GENEVA, Oct 11 (AFP) - Treatment to alleviate pain is a human right, whether people are suffering from cancer, AIDS or any other distressing condition, a leading medical authority said Monday, marking the first-ever Global Day Against Pain.
"Pain relief should be a human right, whether people are suffering from cancer, HIV/AIDS or any other painful condition," said Professor Sir Michael Bond, President of the International Association on the Study of Pain (IASP)
"Today's Global Day Against Pain marks an immense growth in the interest in this area and today's World Health Organisation (WHO) co-sponsorship of our campaign shows that now is the time to take pain seriously," a WHO statement quoted him as saying.
Monday has been declared the first Global Day Against Pain. It was organised by IASP and the European Federation of the IASP Chapters (EFIC), with WHO co-sponsorship.
Dr Catherine Le Gales-Camus, WHO Assistant Director-General for Noncommunicable Diseases and Mental Health, said:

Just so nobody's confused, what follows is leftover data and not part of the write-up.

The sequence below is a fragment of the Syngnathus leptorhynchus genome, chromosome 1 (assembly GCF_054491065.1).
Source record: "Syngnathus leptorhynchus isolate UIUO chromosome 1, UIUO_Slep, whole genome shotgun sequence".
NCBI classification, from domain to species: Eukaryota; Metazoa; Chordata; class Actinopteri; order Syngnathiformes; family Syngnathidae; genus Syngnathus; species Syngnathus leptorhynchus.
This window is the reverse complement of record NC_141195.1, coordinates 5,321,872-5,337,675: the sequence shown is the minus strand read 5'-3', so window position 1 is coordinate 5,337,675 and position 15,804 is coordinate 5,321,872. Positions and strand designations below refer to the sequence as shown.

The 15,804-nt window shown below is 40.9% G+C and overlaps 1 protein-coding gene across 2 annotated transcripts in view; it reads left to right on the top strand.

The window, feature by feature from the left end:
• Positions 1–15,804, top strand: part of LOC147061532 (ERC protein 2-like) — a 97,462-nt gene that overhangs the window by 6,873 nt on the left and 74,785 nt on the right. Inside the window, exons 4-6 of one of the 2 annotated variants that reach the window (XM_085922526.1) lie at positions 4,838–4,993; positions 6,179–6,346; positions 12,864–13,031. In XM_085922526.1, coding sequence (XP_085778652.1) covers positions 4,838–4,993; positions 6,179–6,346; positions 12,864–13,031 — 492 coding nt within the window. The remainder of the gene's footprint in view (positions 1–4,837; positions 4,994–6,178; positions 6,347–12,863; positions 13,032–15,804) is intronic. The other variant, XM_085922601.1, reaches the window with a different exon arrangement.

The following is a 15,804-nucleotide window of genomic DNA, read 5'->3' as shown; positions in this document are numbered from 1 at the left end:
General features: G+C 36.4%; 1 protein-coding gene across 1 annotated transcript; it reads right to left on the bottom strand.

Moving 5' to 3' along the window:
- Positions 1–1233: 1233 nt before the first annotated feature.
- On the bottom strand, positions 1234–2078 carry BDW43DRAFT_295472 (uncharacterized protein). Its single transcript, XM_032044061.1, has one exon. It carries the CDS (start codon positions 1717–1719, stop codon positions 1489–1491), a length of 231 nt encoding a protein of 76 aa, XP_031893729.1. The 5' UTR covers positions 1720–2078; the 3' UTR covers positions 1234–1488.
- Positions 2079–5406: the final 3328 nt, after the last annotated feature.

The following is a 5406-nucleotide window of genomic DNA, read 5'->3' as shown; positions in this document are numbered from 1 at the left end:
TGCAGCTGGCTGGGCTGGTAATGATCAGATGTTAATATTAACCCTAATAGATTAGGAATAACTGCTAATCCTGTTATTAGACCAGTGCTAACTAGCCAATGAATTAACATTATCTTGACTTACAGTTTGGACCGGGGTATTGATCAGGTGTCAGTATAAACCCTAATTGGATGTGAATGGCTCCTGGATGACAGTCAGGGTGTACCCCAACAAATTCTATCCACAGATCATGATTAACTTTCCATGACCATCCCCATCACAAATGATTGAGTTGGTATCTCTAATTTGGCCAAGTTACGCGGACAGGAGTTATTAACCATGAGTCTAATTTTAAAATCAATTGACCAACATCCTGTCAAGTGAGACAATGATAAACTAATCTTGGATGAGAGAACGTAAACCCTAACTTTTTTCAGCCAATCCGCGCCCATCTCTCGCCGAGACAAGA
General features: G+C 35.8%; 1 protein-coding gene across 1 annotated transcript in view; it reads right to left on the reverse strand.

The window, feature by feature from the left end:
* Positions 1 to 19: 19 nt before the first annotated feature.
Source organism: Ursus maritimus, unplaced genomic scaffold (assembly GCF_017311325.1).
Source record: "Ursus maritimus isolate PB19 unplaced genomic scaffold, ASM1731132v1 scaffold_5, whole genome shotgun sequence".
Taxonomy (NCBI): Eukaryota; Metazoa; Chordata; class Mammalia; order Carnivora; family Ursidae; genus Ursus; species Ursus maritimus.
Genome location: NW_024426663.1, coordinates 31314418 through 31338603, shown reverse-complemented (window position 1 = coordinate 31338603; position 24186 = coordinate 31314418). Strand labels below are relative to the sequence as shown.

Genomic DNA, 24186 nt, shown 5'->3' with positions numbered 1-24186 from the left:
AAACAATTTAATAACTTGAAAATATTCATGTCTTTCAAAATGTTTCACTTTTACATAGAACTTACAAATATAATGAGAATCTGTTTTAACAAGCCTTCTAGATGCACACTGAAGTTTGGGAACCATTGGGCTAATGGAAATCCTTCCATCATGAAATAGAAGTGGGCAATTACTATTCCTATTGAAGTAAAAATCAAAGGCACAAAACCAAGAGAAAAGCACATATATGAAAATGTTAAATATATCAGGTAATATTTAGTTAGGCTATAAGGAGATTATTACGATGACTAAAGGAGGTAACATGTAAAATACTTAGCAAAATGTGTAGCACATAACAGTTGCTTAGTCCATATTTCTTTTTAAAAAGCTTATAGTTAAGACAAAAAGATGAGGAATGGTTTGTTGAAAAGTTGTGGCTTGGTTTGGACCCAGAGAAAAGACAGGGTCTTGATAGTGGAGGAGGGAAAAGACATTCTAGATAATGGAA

"The majority of those suffering unrelieved pain are in low and middle income countries where there is an increasing burden of chronic conditions such as cancer and AIDS.
"Limited health resources should not be allowed to deny sick people and their families the dignity of access to pain relief and palliative care, which are integral to the right to enjoy good health".
Professor Harald Breivik, President of EFIC, said chronic pain was one of the most underestimated health care problems in the world today, "causing major consequences for the quality of life of the sufferer and a major burden on the health care system in the Western world.
"We believe chronic pain is a disease in its own right."
The occasion was being marked here by a conference of WHO and pain treatment specialists. It coincides with new recommendations by the Council of Europe in Strasbourg on pain relief.
IASP and EFIC say one person in five suffers from moderate to serious chronic pain, and one in three are unable or only with difficulty able to lead an independent life.
One in four say pain disrupts or destroys relations with family and friends.
Morphine taken orally has shown itself to be especially cost-efficient for treatment of moderate to severe pain for sufferers from cancer or HIV/AIDS, the WHO said in its statement.
However such painkillers are not available everywhere, especially in developing countries because of ignorance of their medical uses and because of costs and regulatory restrictions.
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